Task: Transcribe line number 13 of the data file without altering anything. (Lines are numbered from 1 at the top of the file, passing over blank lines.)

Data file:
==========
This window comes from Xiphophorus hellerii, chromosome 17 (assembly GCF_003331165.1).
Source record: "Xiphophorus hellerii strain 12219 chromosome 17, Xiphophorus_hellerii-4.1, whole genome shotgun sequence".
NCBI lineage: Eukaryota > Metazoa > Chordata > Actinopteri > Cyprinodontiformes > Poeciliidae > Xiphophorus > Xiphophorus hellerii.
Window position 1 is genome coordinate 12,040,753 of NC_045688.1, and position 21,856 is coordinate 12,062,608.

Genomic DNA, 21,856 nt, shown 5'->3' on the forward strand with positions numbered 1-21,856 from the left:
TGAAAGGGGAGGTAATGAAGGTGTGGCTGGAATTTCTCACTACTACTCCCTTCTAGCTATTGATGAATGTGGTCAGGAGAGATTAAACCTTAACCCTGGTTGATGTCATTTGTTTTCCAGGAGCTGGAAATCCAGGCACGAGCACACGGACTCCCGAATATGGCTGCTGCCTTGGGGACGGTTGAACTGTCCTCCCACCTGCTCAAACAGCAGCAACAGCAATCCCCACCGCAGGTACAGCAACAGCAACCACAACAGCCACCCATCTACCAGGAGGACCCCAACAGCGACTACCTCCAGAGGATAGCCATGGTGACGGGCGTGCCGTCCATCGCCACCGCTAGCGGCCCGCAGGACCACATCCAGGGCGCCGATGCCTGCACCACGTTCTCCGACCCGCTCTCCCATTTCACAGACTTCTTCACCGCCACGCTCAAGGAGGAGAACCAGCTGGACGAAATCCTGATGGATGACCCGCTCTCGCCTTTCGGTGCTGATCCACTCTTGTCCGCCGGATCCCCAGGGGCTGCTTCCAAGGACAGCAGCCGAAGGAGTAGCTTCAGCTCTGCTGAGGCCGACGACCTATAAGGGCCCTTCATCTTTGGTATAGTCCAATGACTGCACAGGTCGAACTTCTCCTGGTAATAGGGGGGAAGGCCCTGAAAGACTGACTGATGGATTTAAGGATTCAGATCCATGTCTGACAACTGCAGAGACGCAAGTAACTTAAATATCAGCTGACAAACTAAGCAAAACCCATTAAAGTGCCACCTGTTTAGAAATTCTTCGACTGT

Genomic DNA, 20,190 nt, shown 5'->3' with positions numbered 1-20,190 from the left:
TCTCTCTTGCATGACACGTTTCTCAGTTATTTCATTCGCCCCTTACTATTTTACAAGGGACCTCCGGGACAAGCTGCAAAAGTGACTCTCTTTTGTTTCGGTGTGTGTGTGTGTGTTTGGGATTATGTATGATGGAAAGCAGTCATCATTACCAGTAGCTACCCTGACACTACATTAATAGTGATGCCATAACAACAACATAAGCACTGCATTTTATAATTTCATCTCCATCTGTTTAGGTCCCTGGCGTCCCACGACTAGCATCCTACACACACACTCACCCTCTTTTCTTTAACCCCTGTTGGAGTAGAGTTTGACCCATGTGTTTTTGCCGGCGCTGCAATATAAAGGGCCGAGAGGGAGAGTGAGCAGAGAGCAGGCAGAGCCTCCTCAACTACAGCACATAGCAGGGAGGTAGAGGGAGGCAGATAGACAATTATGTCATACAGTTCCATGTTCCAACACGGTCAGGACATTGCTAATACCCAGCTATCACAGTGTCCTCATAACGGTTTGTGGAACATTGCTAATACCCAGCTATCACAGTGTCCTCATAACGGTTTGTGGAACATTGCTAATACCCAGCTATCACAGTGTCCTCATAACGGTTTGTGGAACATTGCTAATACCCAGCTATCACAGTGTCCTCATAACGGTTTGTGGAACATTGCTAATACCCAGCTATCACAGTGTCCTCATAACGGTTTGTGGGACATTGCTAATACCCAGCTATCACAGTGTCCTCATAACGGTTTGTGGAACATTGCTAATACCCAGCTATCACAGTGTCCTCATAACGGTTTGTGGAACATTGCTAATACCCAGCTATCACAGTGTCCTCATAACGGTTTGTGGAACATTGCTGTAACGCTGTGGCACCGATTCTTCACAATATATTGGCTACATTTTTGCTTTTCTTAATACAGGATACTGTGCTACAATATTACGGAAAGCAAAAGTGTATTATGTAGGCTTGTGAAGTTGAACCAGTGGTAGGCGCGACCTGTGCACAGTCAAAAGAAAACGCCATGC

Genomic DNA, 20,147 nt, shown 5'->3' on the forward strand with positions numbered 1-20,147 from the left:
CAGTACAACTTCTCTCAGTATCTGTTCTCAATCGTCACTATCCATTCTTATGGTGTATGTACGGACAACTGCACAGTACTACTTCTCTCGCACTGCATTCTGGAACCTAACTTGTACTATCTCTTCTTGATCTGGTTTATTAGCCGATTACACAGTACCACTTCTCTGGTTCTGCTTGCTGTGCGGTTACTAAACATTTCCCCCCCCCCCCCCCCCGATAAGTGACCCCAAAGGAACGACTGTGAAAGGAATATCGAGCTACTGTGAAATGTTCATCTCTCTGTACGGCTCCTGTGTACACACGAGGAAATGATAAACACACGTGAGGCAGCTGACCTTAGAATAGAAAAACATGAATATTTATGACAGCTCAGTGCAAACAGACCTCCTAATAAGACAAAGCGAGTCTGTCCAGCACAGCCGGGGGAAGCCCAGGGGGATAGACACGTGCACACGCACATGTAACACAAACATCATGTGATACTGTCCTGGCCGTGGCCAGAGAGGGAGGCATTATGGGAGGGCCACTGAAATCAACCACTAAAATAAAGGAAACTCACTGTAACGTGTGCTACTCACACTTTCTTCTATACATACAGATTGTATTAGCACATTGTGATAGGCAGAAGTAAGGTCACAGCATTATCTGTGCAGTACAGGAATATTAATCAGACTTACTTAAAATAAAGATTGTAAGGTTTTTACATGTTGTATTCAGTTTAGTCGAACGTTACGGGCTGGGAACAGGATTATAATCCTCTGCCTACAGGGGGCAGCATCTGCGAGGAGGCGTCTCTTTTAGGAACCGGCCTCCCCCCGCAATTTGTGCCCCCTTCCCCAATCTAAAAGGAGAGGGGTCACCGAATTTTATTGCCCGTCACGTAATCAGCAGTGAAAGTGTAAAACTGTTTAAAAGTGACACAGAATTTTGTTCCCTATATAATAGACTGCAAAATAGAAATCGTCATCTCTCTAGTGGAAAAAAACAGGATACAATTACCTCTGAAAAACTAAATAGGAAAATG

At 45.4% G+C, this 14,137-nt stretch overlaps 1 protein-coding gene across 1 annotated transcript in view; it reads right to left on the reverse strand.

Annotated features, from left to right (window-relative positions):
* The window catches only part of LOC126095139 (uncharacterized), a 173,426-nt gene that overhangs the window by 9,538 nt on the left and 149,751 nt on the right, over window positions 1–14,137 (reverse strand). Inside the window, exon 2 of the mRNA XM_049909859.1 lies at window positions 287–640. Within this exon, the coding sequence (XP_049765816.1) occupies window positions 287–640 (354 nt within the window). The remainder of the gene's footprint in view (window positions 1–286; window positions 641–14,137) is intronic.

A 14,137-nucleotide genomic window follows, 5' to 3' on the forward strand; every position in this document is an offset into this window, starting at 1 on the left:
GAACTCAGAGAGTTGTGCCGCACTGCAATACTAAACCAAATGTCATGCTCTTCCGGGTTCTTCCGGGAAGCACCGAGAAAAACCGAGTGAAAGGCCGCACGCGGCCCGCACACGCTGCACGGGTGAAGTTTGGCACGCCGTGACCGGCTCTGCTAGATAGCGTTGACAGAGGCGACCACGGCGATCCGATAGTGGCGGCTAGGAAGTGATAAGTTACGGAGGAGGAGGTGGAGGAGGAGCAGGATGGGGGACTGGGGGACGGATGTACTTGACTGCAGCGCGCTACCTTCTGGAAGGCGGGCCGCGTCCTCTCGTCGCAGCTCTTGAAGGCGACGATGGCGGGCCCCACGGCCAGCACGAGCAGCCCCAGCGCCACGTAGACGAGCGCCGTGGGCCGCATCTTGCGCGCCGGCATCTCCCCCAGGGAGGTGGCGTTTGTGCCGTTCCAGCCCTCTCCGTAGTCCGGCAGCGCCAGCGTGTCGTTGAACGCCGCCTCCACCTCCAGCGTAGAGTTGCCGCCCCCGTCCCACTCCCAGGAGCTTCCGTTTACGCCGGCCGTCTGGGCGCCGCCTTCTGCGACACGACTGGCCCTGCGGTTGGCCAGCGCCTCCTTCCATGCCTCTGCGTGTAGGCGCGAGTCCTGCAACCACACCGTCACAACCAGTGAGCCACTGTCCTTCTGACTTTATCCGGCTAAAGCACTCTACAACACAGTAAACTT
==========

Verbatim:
* The window catches only part of LOC126095139 (uncharacterized), a 173,426-nt gene that overhangs the window by 9,538 nt on the left and 149,751 nt on the right, over window positions 1–14,137 (reverse strand). Inside the window, exon 2 of the mRNA XM_049909859.1 lies at window positions 287–640. Within this exon, the coding sequence (XP_049765816.1) occupies window positions 287–640 (354 nt within the window). The remainder of the gene's footprint in view (window positions 1–286; window positions 641–14,137) is intronic.